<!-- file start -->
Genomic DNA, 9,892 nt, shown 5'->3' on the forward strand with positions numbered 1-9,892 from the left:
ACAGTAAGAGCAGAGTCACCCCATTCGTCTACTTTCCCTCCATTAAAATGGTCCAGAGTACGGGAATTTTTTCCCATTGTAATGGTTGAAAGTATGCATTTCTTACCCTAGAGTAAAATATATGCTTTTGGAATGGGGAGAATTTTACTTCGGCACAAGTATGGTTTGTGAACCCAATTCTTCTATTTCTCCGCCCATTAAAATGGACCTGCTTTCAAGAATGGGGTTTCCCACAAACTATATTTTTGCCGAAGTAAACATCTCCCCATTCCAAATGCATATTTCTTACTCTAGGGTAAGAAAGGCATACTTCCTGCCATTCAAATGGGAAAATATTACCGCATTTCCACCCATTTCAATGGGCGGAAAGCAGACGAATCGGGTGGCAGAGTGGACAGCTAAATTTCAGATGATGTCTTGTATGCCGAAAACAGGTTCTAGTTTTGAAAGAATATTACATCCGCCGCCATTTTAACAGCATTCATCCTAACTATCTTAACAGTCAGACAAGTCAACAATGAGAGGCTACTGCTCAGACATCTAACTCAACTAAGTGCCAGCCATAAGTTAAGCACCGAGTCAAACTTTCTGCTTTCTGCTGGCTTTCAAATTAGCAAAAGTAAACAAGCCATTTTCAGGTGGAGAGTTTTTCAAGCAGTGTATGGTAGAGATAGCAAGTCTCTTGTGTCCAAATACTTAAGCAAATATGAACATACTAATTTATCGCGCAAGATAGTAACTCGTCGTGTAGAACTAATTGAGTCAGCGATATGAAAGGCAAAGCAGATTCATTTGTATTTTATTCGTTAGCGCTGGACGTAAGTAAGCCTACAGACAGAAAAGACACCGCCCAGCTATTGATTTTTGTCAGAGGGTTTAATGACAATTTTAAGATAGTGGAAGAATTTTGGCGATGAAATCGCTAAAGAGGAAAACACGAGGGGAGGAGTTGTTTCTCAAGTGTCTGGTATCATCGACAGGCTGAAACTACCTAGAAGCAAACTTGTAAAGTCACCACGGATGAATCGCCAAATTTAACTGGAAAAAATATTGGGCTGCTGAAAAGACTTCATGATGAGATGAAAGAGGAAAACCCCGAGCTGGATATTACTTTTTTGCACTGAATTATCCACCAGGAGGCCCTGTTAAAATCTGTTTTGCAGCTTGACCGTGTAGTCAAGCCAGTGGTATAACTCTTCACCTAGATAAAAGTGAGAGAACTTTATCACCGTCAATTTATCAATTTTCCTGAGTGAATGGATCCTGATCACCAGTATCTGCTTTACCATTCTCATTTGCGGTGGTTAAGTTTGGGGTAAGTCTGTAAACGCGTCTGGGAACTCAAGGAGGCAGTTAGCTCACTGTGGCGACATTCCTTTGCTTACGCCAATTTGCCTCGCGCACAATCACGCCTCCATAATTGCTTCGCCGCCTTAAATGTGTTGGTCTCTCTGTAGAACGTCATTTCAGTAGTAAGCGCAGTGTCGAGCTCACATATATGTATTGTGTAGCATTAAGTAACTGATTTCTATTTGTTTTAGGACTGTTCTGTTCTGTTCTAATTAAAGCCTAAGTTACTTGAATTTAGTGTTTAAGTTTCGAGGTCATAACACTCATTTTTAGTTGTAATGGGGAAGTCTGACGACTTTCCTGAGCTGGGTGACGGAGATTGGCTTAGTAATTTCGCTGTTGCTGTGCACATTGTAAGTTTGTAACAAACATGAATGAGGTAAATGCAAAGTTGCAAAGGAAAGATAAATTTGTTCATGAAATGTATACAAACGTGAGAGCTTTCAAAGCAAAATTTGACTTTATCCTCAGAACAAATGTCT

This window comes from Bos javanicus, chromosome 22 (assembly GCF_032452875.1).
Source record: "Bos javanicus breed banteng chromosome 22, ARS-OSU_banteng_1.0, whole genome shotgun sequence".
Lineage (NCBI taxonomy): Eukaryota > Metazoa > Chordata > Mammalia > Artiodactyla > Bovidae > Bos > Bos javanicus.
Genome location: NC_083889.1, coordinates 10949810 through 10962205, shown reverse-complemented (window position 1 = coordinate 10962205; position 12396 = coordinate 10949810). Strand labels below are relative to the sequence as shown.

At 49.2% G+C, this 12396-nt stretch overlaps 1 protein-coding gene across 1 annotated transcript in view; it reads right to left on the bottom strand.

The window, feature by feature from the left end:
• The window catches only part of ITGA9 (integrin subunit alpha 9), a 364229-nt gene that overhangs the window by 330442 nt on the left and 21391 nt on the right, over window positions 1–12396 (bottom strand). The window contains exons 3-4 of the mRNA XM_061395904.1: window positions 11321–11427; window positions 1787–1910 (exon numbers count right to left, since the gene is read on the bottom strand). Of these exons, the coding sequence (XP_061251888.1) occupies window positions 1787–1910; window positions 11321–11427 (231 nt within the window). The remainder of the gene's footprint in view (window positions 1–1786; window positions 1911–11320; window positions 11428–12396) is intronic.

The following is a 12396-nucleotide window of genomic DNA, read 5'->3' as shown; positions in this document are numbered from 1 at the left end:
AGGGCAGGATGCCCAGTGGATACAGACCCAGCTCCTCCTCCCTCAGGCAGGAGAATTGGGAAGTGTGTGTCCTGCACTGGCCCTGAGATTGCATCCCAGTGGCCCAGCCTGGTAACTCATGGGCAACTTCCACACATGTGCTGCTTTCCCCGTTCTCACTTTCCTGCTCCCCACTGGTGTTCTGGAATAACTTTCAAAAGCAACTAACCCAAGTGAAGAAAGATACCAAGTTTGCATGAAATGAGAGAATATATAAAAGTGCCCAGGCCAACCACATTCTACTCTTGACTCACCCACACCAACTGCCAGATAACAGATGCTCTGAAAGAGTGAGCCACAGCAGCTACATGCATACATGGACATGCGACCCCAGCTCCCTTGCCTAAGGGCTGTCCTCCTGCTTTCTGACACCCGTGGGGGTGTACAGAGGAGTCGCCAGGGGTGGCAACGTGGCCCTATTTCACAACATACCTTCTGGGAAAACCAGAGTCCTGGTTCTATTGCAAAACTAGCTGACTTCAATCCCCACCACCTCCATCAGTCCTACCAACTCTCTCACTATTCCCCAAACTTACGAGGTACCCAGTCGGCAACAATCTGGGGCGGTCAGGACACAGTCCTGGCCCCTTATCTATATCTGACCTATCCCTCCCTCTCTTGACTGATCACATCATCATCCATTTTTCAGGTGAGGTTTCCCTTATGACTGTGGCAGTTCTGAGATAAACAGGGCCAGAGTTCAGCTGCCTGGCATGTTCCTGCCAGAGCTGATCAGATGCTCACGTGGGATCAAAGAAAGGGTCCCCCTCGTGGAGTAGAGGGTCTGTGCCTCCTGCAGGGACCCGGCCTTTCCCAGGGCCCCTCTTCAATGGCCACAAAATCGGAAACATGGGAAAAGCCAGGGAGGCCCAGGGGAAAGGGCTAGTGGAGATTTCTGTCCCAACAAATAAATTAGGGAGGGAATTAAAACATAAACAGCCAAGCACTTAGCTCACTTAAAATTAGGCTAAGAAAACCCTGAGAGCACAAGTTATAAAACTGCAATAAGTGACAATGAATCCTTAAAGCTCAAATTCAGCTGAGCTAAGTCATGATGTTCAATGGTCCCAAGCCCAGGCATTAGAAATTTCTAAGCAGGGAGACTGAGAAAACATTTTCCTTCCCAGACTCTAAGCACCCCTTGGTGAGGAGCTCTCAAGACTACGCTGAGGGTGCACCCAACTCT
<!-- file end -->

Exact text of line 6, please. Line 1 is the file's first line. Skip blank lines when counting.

Genome location: NC_083889.1, coordinates 10949810 through 10962205, shown reverse-complemented (window position 1 = coordinate 10962205; position 12396 = coordinate 10949810). Strand labels below are relative to the sequence as shown.